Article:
Introducing climate what is it
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Introducing climate what is it?. But before we look at the different parts of climate, lets make sure we know the difference between it and weather first!. Have a tape measure of some sort for this lesson!. Weather? Climate ? Which is which?.

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Introducing climate what is it?

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Introducing climate what is it

Introducing climatewhat is it?

But before we look at the different parts of climate, lets make sure we know the difference between it and weather first!

Have a tape measure of some sort for this lesson!


Weather climate which is which

Weather? Climate ? Which is which?

  • WEATHER describes conditions in the atmosphere at any time or short period of time.

  • Weather conditions can change suddenly.

  • Today may be warm and sunny, tomorrow may be cool and cloudy.

  • Weather conditions include rain, snow, sleet, hail, fog, mist, sunshine, wind, temperature and thunderstorms.


Weather climate which is which1

Weather? Climate ? Which is which?

  • CLIMATE describes surface and atmospheric conditions over a longer time period or over a large geographical area.

  • The climate of an area is concerned with the AVERAGE weather conditions which are taken over a year or more.

  • Climate changes slowly, usually over decades, centuries and thousands of years.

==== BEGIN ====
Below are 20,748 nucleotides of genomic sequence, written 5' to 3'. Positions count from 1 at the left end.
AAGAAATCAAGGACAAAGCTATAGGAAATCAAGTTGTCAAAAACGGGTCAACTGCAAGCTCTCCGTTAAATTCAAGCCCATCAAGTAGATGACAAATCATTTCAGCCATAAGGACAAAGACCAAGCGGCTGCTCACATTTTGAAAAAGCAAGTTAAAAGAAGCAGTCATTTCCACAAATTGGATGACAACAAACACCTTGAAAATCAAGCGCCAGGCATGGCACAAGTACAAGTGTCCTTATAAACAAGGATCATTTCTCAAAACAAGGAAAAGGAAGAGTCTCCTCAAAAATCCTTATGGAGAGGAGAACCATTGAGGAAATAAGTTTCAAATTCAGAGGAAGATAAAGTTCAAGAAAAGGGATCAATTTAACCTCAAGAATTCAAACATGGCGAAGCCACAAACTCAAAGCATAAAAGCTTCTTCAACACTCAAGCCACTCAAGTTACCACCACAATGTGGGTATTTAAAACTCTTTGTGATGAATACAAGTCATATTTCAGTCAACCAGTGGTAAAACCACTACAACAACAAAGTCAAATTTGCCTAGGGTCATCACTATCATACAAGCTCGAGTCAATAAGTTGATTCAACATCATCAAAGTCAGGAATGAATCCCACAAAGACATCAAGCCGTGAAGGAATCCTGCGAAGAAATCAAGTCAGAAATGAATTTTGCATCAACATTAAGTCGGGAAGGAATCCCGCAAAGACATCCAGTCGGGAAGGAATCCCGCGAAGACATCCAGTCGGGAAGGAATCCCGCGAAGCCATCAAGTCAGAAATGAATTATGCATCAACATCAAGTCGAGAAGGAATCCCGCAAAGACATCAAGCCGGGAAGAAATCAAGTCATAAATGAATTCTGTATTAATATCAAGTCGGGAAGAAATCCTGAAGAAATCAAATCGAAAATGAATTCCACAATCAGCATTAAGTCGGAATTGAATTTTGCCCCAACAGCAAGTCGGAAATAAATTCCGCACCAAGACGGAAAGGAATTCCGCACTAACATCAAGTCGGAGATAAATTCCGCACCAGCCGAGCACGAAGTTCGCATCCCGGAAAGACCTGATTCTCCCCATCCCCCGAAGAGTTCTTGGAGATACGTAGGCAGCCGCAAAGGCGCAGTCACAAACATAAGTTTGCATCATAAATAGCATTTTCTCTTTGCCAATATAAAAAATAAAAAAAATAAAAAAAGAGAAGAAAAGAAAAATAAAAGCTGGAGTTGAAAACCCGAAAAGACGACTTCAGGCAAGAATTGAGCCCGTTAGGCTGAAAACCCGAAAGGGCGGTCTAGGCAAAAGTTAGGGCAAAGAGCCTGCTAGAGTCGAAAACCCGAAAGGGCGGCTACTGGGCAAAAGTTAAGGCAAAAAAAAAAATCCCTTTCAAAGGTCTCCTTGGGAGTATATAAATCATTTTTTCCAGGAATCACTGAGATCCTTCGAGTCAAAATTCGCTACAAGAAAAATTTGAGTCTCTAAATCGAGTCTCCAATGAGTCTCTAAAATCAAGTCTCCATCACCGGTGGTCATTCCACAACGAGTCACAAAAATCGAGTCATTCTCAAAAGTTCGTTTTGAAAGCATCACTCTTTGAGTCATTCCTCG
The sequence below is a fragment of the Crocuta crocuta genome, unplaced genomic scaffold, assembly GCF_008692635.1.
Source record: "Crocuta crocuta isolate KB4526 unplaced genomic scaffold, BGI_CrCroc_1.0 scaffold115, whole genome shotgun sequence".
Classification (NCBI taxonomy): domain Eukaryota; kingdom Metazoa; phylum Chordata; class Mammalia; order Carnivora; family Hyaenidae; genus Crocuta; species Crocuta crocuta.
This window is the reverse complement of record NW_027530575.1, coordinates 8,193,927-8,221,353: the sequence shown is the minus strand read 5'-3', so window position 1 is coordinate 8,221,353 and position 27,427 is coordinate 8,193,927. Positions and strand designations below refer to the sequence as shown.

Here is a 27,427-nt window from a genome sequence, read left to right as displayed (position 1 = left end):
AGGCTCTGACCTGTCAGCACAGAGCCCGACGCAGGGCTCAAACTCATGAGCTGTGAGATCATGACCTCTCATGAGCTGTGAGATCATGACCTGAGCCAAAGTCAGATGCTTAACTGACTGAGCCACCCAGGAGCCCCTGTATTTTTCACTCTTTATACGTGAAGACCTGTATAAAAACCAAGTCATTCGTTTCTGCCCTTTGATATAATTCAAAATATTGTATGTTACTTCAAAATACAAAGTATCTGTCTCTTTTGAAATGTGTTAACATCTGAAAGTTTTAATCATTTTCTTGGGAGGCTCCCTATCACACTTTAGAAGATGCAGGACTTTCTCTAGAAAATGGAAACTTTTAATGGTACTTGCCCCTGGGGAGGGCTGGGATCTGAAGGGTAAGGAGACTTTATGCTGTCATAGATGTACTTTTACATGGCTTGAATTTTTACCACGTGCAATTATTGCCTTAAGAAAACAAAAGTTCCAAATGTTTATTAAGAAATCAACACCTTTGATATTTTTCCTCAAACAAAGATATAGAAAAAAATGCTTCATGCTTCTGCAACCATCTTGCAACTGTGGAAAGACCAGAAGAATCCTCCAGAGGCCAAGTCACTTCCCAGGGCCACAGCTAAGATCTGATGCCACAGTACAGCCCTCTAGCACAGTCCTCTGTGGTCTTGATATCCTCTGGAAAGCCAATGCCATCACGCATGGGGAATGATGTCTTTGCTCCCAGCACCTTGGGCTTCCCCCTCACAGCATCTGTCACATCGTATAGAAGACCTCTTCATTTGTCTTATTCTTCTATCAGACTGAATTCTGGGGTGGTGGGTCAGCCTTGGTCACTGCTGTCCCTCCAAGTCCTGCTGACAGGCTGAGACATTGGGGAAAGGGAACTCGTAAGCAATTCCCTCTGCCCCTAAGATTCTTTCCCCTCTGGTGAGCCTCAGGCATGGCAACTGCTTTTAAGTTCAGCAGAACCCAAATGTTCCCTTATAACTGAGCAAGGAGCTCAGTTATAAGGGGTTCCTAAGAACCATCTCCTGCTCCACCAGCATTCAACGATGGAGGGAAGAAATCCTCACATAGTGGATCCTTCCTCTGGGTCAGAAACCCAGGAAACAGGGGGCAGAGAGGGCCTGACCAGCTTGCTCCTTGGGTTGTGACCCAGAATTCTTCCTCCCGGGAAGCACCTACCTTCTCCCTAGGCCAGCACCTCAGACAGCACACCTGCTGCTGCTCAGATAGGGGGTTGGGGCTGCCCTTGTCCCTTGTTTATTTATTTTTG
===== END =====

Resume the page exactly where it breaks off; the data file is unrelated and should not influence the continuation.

• The Earth has many climate regions.

  • Britain is in the Temperate Climate Belt, with winters that are not too cold and summers that are not too hot.


In summary

In summary

  • Weather describes the daily conditions of a particular place

  • whereas

  • climate describes the general pattern over time


Try these weather or climate

Try these – weather or climate?

  • “I think we should move to France where it is warmer.”

  • “My washing will never dry today.”

  • “December is wet and cold.”

  • “Where should we go for our skiing holiday this year?”

  • “There is too much fog for the plane to land.”

  • “Bananas grow in Jamaica because it is hot.”

  • “Sports Day is cancelled, it is raining too much.”

  • “Take your coat to school today.”

  • “It’s October, it’ll be getting cold soon, I’d better put the heating on.”


Today we will look at

Today we will look at

  • Words to describe roughly the temperature and the precipitation

  • What is it about a place that makes the climate of a place the way it is


Temperature

Temperature

  • To be able to identify a climate you need to be able to describe the temperature of the hottest and coldest months and the temperature range.

  • The describing words for temperature are shown on the thermometer on the left.


Wet stuff from the sky is precipitation

Wet stuff from the sky is precipitation

  • So the following are types of precipitation

    • rain

    • snow

    • hail or

    • ice (this was in the air before it landed)


Precipitation

Precipitation

  • You also need to be able to describe the total amount of annual rainfall - that is how many millimetres fall in a year. The pattern of rainfall is also important.


Lets practice

Lets practice!

  • July24th 2009in Surrey, it was 36.50C

  • Buntingford (Hertfordshire) recorded a minimum temperature of -12.3C on the 7th Jan this year.

  • World Temperatures today:

  • http://www.metoffice.gov.uk/education/teachers/latest_weather_data_world.html

  • What is like and where?


Lets practice1

Lets practice!

  • Annual Rainfall

  • Wigboro Wick Farm, St Osyth in Essex has 500mm of precipitation each year

  • Crib Goch in Snowdonia, Wales has 4470 millimetres a year

    • (oops – what shall we call more than 2000mm?)

  • Rome 760 mm

  • Madrid 470mm

  • Tabora , Tanzania 880mm